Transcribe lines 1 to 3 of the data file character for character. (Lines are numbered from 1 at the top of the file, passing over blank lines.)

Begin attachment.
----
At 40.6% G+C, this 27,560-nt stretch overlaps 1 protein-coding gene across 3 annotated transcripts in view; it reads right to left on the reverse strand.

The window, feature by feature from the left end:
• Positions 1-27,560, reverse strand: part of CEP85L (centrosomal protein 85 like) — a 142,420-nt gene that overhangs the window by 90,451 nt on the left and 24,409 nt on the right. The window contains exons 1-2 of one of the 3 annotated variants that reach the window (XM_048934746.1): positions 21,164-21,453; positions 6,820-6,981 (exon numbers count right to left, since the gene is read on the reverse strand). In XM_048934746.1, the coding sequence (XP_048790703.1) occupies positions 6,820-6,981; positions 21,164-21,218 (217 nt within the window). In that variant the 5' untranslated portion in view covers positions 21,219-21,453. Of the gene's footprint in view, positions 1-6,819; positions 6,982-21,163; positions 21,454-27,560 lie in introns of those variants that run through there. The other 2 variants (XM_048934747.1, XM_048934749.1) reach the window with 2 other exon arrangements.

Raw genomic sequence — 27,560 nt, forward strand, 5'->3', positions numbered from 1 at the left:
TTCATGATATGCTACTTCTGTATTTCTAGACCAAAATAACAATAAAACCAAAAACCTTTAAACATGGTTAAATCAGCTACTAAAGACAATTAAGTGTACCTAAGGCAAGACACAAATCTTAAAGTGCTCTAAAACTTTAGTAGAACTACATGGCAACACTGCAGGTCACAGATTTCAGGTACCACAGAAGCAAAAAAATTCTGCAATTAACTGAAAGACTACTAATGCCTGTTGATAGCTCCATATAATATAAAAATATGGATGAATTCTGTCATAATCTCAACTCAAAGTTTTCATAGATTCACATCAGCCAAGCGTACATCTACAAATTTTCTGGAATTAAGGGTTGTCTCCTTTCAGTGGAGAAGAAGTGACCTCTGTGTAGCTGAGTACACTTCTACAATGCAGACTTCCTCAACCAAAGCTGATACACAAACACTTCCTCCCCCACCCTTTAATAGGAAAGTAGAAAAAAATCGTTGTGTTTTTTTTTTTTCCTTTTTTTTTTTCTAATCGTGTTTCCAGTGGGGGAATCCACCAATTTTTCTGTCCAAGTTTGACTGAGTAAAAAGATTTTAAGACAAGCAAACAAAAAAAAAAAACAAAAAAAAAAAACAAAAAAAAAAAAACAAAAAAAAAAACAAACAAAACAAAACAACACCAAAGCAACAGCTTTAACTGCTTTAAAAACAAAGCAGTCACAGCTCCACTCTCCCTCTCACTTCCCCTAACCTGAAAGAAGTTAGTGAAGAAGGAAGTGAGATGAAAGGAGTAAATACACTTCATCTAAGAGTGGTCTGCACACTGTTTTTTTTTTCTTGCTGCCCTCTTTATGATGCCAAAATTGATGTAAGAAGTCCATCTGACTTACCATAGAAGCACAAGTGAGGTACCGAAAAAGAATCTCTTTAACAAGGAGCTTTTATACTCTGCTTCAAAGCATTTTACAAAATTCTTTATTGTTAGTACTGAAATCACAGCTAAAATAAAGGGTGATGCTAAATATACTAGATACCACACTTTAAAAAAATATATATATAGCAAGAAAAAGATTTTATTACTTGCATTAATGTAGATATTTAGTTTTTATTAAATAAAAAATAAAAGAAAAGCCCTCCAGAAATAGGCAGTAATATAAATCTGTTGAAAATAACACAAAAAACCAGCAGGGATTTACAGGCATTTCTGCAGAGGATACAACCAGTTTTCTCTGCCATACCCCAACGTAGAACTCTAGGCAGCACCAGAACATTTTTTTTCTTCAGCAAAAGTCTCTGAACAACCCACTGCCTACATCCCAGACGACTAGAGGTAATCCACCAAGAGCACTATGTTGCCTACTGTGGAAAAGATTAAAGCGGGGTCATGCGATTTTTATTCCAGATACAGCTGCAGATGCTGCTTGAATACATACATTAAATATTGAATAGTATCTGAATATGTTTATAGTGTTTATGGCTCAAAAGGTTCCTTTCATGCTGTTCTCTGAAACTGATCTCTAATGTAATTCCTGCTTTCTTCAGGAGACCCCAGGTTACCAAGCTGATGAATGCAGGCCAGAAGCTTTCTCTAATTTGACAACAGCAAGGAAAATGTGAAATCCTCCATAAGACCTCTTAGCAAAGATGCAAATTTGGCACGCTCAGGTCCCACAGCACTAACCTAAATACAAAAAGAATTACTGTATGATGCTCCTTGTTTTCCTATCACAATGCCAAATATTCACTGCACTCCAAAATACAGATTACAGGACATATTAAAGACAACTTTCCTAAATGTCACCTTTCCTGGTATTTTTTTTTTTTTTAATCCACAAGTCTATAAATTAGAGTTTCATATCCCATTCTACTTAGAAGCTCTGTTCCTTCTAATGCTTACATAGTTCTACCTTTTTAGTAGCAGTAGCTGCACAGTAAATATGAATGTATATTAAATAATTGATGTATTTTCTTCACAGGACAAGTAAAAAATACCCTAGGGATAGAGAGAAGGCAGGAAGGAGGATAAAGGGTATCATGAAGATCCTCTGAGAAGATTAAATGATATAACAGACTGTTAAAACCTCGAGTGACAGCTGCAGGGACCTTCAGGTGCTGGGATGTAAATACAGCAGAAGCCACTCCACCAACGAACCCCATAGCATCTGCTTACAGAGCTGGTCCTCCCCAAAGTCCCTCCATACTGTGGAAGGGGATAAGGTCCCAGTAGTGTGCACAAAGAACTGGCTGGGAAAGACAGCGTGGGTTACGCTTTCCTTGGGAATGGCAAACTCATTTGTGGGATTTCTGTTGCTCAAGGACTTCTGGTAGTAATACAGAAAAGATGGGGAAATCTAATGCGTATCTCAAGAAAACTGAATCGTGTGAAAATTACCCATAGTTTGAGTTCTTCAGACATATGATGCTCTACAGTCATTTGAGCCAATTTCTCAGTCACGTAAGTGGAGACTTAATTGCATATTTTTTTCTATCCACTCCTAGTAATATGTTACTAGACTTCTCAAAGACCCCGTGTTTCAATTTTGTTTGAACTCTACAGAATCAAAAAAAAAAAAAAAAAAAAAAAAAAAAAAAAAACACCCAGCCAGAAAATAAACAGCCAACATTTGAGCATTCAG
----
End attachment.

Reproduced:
At 40.6% G+C, this 27,560-nt stretch overlaps 1 protein-coding gene across 3 annotated transcripts in view; it reads right to left on the reverse strand.

The window, feature by feature from the left end:
• Positions 1-27,560, reverse strand: part of CEP85L (centrosomal protein 85 like) — a 142,420-nt gene that overhangs the window by 90,451 nt on the left and 24,409 nt on the right. The window contains exons 1-2 of one of the 3 annotated variants that reach the window (XM_048934746.1): positions 21,164-21,453; positions 6,820-6,981 (exon numbers count right to left, since the gene is read on the reverse strand). In XM_048934746.1, the coding sequence (XP_048790703.1) occupies positions 6,820-6,981; positions 21,164-21,218 (217 nt within the window). In that variant the 5' untranslated portion in view covers positions 21,219-21,453. Of the gene's footprint in view, positions 1-6,819; positions 6,982-21,163; positions 21,454-27,560 lie in introns of those variants that run through there. The other 2 variants (XM_048934747.1, XM_048934749.1) reach the window with 2 other exon arrangements.